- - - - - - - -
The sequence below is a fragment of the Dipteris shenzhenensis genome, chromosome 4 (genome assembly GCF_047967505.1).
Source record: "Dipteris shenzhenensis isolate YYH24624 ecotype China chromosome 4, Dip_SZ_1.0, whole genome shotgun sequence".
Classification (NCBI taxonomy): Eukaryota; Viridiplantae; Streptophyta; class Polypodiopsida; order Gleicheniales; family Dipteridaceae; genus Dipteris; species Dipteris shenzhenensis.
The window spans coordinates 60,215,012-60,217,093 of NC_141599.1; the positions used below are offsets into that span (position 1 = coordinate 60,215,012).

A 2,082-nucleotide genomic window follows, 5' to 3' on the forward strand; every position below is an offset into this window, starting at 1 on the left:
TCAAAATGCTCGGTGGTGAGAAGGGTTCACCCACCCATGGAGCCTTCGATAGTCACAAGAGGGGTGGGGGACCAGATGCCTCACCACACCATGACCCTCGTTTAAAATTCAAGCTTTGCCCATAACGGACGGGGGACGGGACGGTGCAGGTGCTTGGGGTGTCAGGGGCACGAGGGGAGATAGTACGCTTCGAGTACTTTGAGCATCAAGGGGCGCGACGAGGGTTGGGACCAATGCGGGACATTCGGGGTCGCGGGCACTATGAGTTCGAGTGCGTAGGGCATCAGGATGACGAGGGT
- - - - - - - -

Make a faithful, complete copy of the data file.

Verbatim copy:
The sequence below is a fragment of the Dipteris shenzhenensis genome, chromosome 4 (genome assembly GCF_047967505.1).
Source record: "Dipteris shenzhenensis isolate YYH24624 ecotype China chromosome 4, Dip_SZ_1.0, whole genome shotgun sequence".
Classification (NCBI taxonomy): Eukaryota; Viridiplantae; Streptophyta; class Polypodiopsida; order Gleicheniales; family Dipteridaceae; genus Dipteris; species Dipteris shenzhenensis.
The window spans coordinates 60,215,012-60,217,093 of NC_141599.1; the positions used below are offsets into that span (position 1 = coordinate 60,215,012).

A 2,082-nucleotide genomic window follows, 5' to 3' on the forward strand; every position below is an offset into this window, starting at 1 on the left:
TCAAAATGCTCGGTGGTGAGAAGGGTTCACCCACCCATGGAGCCTTCGATAGTCACAAGAGGGGTGGGGGACCAGATGCCTCACCACACCATGACCCTCGTTTAAAATTCAAGCTTTGCCCATAACGGACGGGGGACGGGACGGTGCAGGTGCTTGGGGTGTCAGGGGCACGAGGGGAGATAGTACGCTTCGAGTACTTTGAGCATCAAGGGGCGCGACGAGGGTTGGGACCAATGCGGGACATTCGGGGTCGCGGGCACTATGAGTTCGAGTGCGTAGGGCATCAGGATGACGAGGGT